Futures Movers: Oil scores 6th straight weekly rise after supply cuts


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Oil futures rose toward their 2023 highs Friday, posting a sixth straight weekly gain a day after Saudi Arabia and Russia said they would extend supply cuts.

Price action

  • West Texas Intermediate crude for September delivery


    rose $1.27, or 1.6%, to finish at $82.82 a barrel on the New York Mercantile Exchange, contributing to a weekly gain of 2.8%.

  • October Brent crude

    the global benchmark, settled at $86.24 a barrel, up $1.10, or 1.3% on ICE Futures Europe. Brent saw a weekly gain of 2.2%.

  • Back on Nymex, September gasoline
    rose 0.7% to $2.783 a gallon, but suffered a weekly loss of 3.6%. September heating oil
    fell 0.4% to $3.062 a gallon, posting a 3.8% weekly jump.

  • September natural gas
    shed 0.3% to close at $2.557 per million British thermal units, leaving a 3.1% weekly decline.

Market drivers

WTI and Brent both closed at their highest since April 12. Oil ended the week on a positive note, recovering from a Wednesday stumble that followed a Fitch Ratings cut of the U.S. sovereign credit rating to AA+ from AAA that dented market sentiment. Crude regained its footing after Saudi Arabia on Thursday said it would extend a 1 million barrel-a-day cut in production through September and warned that the reduction could be extended, deepened, or both.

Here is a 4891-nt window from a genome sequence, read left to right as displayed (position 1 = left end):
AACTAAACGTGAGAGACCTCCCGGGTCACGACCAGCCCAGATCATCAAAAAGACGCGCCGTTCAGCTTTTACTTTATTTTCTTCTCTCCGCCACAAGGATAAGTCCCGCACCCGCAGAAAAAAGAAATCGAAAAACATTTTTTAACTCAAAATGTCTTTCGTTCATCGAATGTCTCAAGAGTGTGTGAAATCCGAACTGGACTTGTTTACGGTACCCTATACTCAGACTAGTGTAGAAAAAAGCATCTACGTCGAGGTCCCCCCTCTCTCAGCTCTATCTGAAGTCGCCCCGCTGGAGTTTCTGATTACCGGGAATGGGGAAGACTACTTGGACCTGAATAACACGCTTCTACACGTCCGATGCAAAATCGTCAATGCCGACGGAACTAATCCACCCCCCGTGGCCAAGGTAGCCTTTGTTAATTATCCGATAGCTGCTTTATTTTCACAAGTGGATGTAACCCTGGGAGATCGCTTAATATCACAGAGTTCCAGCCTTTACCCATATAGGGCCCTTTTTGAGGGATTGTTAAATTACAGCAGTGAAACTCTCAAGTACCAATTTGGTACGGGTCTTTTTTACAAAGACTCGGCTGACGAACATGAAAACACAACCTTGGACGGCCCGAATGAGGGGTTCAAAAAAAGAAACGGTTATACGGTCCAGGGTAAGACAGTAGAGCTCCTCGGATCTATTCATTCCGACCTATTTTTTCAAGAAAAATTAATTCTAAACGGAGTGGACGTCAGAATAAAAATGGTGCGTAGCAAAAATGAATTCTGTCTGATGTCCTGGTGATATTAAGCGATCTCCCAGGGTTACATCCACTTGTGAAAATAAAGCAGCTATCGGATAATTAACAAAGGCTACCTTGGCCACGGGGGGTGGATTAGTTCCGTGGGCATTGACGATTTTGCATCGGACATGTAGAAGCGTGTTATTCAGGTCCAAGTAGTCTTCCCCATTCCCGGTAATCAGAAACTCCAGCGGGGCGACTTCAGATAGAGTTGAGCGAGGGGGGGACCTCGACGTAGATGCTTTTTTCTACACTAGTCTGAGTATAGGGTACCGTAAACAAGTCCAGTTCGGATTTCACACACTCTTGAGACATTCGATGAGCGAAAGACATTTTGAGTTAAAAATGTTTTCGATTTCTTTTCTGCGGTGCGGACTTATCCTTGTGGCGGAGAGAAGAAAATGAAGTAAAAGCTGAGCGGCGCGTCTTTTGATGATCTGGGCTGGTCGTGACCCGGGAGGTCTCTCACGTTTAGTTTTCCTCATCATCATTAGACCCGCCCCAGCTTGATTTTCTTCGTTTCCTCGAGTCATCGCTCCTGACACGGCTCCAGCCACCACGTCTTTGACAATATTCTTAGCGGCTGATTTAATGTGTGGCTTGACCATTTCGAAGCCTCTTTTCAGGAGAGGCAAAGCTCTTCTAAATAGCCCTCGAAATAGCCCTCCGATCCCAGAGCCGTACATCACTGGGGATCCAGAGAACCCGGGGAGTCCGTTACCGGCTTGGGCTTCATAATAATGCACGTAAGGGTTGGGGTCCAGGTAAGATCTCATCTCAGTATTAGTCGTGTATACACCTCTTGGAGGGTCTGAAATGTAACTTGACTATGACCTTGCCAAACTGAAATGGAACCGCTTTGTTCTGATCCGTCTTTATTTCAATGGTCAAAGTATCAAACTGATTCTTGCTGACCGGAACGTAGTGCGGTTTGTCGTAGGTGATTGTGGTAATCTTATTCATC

Russia also said it would curb exports by 300,000 barrels a day through September.

On Friday, OPEC+’s Joint Ministerial Monitoring Committee, as expected, recommended no changes to the group’s output levels.

Existing supply cuts by OPEC+ have fed a roughly $10 a barrel rise by Brent since the beginning of July, with output by the 10 members of the group bound by quotas falling from 23.4 million barrels per day, or bpd, in June to 22.6 million bpd in July, Edward Gardner, commodities economist at Capital Economics, said in a note.

The move was mostly the result of Saudi Arabia’s 1 million barrel-a-day cut, which first took effect on July 1.

“Going forward, we forecast that Brent will end the year at around $85 per barrel. After all, OPEC+ appears committed to limiting supply. We also forecast a 2% y/y (year over year) increase in global oil demand” in the second half of 2023, Gardner said.

Brent is unlikely to rise much above $85 a barrel, however, because an increase in global inventories in the first half of the should help to compensate for the supply shortfall in the second half, Gardner wrote, noting that U.S. inventories remain up year to date and China appears to have been stockpiling crude.

Oil-field-services company Baker Hughes on Friday said the number of U.S. oil rigs fell this week by 4 to 525. That’s down 73 from a year ago.

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Alexandra Williams
Alexandra Williams
Alexandra Williams is a writer and editor. Angeles. She writes about politics, art, and culture for LinkDaddy News.

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